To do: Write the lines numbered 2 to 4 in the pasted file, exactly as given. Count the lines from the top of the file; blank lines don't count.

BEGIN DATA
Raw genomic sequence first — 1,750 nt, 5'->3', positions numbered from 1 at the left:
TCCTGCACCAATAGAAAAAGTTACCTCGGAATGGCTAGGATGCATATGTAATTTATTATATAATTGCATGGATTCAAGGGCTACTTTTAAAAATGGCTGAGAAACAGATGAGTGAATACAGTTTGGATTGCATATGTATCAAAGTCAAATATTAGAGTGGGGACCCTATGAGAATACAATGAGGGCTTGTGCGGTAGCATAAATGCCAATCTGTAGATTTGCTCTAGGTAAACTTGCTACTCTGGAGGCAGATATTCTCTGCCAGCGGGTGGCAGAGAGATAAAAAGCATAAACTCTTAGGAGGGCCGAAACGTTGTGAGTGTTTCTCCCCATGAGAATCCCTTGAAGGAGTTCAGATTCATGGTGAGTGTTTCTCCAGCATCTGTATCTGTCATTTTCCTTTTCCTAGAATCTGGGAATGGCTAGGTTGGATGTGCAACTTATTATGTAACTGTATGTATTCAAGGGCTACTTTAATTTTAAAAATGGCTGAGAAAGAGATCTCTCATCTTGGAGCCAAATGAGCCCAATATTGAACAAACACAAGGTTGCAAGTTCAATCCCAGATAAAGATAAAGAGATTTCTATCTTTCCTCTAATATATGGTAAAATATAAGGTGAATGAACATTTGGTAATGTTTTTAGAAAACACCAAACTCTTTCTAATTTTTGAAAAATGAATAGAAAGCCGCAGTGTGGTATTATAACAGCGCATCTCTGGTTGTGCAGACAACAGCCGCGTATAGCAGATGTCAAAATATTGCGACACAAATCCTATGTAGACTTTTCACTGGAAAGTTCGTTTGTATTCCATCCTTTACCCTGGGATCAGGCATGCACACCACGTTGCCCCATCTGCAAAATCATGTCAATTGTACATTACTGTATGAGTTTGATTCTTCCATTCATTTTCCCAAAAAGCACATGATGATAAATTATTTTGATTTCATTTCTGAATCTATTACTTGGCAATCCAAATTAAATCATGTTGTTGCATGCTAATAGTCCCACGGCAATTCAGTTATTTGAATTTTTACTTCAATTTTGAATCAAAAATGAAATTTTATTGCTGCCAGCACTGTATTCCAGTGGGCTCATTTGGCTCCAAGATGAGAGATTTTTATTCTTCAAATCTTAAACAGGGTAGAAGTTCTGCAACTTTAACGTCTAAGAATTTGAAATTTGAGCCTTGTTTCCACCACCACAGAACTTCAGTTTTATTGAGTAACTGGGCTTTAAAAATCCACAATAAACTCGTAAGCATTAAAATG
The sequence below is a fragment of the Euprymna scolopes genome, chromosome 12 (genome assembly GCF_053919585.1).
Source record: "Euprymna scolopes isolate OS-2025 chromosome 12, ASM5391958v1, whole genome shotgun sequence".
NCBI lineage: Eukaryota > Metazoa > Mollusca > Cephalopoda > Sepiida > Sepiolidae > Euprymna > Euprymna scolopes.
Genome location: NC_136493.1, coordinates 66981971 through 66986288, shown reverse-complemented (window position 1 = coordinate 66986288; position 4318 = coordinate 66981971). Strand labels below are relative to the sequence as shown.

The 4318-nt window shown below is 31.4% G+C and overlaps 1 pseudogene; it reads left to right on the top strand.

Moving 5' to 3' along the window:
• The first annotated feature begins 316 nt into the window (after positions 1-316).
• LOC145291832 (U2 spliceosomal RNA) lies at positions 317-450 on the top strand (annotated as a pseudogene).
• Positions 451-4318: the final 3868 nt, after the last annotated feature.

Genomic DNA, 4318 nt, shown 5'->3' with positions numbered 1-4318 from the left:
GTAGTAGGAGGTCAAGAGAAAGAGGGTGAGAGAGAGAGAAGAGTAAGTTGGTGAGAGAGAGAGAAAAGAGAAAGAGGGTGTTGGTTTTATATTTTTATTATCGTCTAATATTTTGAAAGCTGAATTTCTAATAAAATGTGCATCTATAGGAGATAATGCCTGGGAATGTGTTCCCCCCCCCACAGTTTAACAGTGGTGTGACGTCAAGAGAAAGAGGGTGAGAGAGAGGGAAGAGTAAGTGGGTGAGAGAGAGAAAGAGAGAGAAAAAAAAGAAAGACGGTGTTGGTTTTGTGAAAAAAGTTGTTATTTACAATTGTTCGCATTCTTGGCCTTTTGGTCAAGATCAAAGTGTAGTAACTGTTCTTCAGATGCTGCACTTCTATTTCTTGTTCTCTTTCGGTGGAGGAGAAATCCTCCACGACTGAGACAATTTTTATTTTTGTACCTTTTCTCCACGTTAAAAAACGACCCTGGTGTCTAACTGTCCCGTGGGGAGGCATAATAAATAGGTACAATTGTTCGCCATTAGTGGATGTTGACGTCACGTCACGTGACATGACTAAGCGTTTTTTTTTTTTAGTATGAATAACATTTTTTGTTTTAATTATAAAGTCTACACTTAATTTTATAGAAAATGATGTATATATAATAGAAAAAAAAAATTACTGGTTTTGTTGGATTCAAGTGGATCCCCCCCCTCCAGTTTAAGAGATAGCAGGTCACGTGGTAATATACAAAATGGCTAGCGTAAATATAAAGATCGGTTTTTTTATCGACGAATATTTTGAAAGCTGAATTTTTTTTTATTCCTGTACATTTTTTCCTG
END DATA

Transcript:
TCCTGCACCAATAGAAAAAGTTACCTCGGAATGGCTAGGATGCATATGTAATTTATTATATAATTGCATGGATTCAAGGGCTACTTTTAAAAATGGCTGAGAAACAGATGAGTGAATACAGTTTGGATTGCATATGTATCAAAGTCAAATATTAGAGTGGGGACCCTATGAGAATACAATGAGGGCTTGTGCGGTAGCATAAATGCCAATCTGTAGATTTGCTCTAGGTAAACTTGCTACTCTGGAGGCAGATATTCTCTGCCAGCGGGTGGCAGAGAGATAAAAAGCATAAACTCTTAGGAGGGCCGAAACGTTGTGAGTGTTTCTCCCCATGAGAATCCCTTGAAGGAGTTCAGATTCATGGTGAGTGTTTCTCCAGCATCTGTATCTGTCATTTTCCTTTTCCTAGAATCTGGGAATGGCTAGGTTGGATGTGCAACTTATTATGTAACTGTATGTATTCAAGGGCTACTTTAATTTTAAAAATGGCTGAGAAAGAGATCTCTCATCTTGGAGCCAAATGAGCCCAATATTGAACAAACACAAGGTTGCAAGTTCAATCCCAGATAAAGATAAAGAGATTTCTATCTTTCCTCTAATATATGGTAAAATATAAGGTGAATGAACATTTGGTAATGTTTTTAGAAAACACCAAACTCTTTCTAATTTTTGAAAAATGAATAGAAAGCCGCAGTGTGGTATTATAACAGCGCATCTCTGGTTGTGCAGACAACAGCCGCGTATAGCAGATGTCAAAATATTGCGACACAAATCCTATGTAGACTTTTCACTGGAAAGTTCGTTTGTATTCCATCCTTTACCCTGGGATCAGGCATGCACACCACGTTGCCCCATCTGCAAAATCATGTCAATTGTACATTACTGTATGAGTTTGATTCTTCCATTCATTTTCCCAAAAAGCACATGATGATAAATTATTTTGATTTCATTTCTGAATCTATTACTTGGCAATCCAAATTAAATCATGTTGTTGCATGCTAATAGTCCCACGGCAATTCAGTTATTTGAATTTTTACTTCAATTTTGAATCAAAAATGAAATTTTATTGCTGCCAGCACTGTATTCCAGTGGGCTCATTTGGCTCCAAGATGAGAGATTTTTATTCTTCAAATCTTAAACAGGGTAGAAGTTCTGCAACTTTAACGTCTAAGAATTTGAAATTTGAGCCTTGTTTCCACCACCACAGAACTTCAGTTTTATTGAGTAACTGGGCTTTAAAAATCCACAATAAACTCGTAAGCATTAAAATG
The sequence below is a fragment of the Euprymna scolopes genome, chromosome 12 (genome assembly GCF_053919585.1).
Source record: "Euprymna scolopes isolate OS-2025 chromosome 12, ASM5391958v1, whole genome shotgun sequence".